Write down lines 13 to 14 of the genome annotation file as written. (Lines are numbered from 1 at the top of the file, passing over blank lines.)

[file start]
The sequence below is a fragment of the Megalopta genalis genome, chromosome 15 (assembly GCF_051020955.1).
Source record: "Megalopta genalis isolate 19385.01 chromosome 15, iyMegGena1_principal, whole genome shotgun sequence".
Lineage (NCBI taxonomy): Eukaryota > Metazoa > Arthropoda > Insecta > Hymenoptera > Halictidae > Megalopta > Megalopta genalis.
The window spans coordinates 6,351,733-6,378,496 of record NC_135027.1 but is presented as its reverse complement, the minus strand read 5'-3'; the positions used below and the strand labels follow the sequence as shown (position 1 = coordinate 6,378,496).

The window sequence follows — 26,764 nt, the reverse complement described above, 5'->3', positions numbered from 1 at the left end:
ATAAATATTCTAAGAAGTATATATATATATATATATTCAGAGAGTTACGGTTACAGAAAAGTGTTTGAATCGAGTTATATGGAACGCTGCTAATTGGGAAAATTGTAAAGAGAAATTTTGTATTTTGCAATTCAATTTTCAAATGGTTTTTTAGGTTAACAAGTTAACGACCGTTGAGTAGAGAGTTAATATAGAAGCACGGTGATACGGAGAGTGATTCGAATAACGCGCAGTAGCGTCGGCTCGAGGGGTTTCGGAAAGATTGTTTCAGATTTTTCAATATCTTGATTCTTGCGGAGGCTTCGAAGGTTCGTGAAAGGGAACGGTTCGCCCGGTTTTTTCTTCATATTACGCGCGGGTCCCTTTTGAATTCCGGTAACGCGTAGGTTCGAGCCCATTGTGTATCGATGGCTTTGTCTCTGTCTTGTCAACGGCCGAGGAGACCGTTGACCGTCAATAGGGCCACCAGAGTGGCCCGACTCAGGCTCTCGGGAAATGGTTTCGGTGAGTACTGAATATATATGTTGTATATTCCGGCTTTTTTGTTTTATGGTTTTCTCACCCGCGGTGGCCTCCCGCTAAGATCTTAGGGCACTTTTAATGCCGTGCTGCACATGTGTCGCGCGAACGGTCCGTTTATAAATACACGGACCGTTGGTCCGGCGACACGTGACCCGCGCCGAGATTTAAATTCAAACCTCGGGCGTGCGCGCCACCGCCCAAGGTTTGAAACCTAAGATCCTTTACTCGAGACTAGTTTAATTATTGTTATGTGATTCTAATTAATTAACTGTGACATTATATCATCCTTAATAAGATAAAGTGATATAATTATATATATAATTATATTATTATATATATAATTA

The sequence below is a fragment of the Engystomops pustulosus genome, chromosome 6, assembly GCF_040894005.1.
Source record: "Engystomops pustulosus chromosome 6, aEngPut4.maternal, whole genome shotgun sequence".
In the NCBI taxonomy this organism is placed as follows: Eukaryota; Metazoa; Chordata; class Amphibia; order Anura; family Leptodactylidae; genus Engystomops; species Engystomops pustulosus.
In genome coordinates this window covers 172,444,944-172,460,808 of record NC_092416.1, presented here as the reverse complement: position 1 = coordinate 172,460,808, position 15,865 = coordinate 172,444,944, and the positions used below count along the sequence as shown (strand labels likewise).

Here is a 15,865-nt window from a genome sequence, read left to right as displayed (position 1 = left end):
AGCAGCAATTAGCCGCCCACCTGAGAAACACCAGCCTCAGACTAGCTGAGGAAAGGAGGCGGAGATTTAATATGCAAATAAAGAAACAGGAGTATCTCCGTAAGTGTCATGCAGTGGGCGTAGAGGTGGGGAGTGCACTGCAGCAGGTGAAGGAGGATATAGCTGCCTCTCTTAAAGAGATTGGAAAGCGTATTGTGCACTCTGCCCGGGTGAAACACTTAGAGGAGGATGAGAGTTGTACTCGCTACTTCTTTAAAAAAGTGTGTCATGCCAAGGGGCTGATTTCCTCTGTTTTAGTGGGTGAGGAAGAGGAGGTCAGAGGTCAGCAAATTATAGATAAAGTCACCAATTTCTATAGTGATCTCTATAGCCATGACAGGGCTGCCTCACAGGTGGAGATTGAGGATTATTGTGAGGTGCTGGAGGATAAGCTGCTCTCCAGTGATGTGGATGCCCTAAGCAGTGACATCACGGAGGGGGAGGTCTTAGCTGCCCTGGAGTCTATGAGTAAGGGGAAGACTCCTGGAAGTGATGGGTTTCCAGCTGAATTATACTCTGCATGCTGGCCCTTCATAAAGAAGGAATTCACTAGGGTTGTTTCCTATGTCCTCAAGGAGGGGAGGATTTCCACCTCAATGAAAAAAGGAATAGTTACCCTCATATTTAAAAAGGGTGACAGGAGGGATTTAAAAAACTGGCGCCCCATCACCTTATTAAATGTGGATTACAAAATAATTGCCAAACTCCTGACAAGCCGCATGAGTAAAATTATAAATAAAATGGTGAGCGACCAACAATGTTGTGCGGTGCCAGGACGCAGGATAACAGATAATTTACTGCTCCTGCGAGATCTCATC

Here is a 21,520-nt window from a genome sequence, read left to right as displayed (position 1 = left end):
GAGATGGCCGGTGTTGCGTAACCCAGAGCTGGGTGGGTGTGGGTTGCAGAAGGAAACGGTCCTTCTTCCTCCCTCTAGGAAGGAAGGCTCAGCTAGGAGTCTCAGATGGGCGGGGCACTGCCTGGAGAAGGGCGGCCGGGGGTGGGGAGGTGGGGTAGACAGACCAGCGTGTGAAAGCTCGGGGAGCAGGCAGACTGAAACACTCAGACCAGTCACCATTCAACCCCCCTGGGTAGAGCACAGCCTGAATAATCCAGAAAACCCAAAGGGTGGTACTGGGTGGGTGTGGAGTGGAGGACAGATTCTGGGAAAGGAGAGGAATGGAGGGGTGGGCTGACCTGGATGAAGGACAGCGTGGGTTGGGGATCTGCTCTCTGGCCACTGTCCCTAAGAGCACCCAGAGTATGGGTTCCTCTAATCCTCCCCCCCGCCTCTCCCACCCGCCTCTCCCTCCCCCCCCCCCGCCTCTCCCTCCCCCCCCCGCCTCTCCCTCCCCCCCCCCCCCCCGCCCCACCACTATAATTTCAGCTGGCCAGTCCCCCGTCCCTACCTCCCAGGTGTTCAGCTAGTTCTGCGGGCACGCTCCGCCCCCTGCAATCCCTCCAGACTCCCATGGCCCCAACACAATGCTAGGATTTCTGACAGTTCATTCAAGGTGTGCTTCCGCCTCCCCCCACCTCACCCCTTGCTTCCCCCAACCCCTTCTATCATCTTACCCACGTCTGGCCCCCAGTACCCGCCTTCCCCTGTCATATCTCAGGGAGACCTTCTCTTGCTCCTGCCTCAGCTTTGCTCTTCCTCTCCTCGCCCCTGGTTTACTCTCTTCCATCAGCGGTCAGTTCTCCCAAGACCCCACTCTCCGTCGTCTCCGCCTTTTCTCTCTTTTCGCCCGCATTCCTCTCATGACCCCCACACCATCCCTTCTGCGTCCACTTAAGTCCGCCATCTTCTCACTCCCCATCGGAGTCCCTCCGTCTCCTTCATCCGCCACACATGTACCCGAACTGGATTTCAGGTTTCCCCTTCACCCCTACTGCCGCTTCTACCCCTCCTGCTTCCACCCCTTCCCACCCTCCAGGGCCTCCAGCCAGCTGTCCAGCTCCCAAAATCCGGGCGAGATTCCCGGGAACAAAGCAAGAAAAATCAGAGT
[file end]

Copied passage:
Here is a 21,520-nt window from a genome sequence, read left to right as displayed (position 1 = left end):
GAGATGGCCGGTGTTGCGTAACCCAGAGCTGGGTGGGTGTGGGTTGCAGAAGGAAACGGTCCTTCTTCCTCCCTCTAGGAAGGAAGGCTCAGCTAGGAGTCTCAGATGGGCGGGGCACTGCCTGGAGAAGGGCGGCCGGGGGTGGGGAGGTGGGGTAGACAGACCAGCGTGTGAAAGCTCGGGGAGCAGGCAGACTGAAACACTCAGACCAGTCACCATTCAACCCCCCTGGGTAGAGCACAGCCTGAATAATCCAGAAAACCCAAAGGGTGGTACTGGGTGGGTGTGGAGTGGAGGACAGATTCTGGGAAAGGAGAGGAATGGAGGGGTGGGCTGACCTGGATGAAGGACAGCGTGGGTTGGGGATCTGCTCTCTGGCCACTGTCCCTAAGAGCACCCAGAGTATGGGTTCCTCTAATCCTCCCCCCCGCCTCTCCCACCCGCCTCTCCCTCCCCCCCCCCCGCCTCTCCCTCCCCCCCCCGCCTCTCCCTCCCCCCCCCCCCCCCGCCCCACCACTATAATTTCAGCTGGCCAGTCCCCCGTCCCTACCTCCCAGGTGTTCAGCTAGTTCTGCGGGCACGCTCCGCCCCCTGCAATCCCTCCAGACTCCCATGGCCCCAACACAATGCTAGGATTTCTGACAGTTCATTCAAGGTGTGCTTCCGCCTCCCCCCACCTCACCCCTTGCTTCCCCCAACCCCTTCTATCATCTTACCCACGTCTGGCCCCCAGTACCCGCCTTCCCCTGTCATATCTCAGGGAGACCTTCTCTTGCTCCTGCCTCAGCTTTGCTCTTCCTCTCCTCGCCCCTGGTTTACTCTCTTCCATCAGCGGTCAGTTCTCCCAAGACCCCACTCTCCGTCGTCTCCGCCTTTTCTCTCTTTTCGCCCGCATTCCTCTCATGACCCCCACACCATCCCTTCTGCGTCCACTTAAGTCCGCCATCTTCTCACTCCCCATCGGAGTCCCTCCGTCTCCTTCATCCGCCACACATGTACCCGAACTGGATTTCAGGTTTCCCCTTCACCCCTACTGCCGCTTCTACCCCTCCTGCTTCCACCCCTTCCCACCCTCCAGGGCCTCCAGCCAGCTGTCCAGCTCCCAAAATCCGGGCGAGATTCCCGGGAACAAAGCAAGAAAAATCAGAGT